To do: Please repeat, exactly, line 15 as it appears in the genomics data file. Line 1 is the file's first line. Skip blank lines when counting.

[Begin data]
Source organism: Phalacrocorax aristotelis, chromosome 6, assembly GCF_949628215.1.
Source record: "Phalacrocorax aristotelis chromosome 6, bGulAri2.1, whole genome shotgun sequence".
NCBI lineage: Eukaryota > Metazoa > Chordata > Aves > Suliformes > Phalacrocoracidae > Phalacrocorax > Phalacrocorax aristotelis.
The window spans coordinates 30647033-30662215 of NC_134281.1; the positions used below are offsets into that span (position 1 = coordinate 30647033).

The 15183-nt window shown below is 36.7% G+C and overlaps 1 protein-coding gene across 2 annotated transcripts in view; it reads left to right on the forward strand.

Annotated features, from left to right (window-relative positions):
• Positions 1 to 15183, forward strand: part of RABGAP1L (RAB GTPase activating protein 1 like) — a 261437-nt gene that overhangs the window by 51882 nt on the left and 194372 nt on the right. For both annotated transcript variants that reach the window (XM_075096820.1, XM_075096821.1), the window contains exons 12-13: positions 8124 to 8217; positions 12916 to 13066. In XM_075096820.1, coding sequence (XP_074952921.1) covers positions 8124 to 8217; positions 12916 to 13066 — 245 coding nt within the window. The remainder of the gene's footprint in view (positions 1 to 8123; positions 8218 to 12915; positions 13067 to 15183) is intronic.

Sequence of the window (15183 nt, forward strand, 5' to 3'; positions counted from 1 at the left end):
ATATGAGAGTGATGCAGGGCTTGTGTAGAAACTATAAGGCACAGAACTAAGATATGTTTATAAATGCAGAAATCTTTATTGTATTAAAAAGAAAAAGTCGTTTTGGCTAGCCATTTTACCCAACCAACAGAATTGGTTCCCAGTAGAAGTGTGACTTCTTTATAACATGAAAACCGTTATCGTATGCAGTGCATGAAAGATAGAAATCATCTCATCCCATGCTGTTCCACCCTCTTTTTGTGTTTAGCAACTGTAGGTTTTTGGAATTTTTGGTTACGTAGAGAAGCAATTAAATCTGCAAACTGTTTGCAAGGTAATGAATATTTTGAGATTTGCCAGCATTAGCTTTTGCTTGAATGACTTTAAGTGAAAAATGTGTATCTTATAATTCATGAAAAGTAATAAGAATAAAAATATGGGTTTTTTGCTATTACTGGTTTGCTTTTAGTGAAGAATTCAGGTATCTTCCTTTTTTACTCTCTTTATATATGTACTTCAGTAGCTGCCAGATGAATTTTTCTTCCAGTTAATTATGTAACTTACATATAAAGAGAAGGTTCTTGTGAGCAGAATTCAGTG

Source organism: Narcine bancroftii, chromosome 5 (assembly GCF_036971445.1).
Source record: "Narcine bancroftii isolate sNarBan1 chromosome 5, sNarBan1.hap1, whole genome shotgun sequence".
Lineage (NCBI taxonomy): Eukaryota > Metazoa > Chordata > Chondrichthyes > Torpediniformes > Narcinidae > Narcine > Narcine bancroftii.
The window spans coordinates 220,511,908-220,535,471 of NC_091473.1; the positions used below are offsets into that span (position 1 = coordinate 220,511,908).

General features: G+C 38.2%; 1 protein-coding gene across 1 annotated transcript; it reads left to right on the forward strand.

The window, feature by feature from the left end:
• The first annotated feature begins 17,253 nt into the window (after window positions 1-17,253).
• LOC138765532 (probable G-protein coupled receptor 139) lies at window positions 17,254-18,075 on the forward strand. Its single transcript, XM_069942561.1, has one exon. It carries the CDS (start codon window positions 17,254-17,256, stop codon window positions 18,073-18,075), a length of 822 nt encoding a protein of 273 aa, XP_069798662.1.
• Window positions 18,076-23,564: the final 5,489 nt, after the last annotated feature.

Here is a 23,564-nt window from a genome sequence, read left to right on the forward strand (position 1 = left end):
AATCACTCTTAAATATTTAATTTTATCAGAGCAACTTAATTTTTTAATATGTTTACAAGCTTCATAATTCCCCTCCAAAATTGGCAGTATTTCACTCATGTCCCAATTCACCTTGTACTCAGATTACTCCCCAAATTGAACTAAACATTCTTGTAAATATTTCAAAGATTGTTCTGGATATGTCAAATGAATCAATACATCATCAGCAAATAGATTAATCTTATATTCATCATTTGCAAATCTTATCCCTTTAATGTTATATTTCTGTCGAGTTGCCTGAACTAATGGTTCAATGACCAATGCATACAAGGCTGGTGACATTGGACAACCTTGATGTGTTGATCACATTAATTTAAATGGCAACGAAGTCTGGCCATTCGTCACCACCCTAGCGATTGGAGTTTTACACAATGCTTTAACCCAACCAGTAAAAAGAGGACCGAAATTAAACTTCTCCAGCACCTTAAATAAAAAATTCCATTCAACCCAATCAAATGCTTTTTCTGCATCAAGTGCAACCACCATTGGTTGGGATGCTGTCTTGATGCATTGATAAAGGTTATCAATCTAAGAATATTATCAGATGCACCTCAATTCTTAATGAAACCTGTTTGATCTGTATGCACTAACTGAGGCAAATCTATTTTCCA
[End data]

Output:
The window, feature by feature from the left end: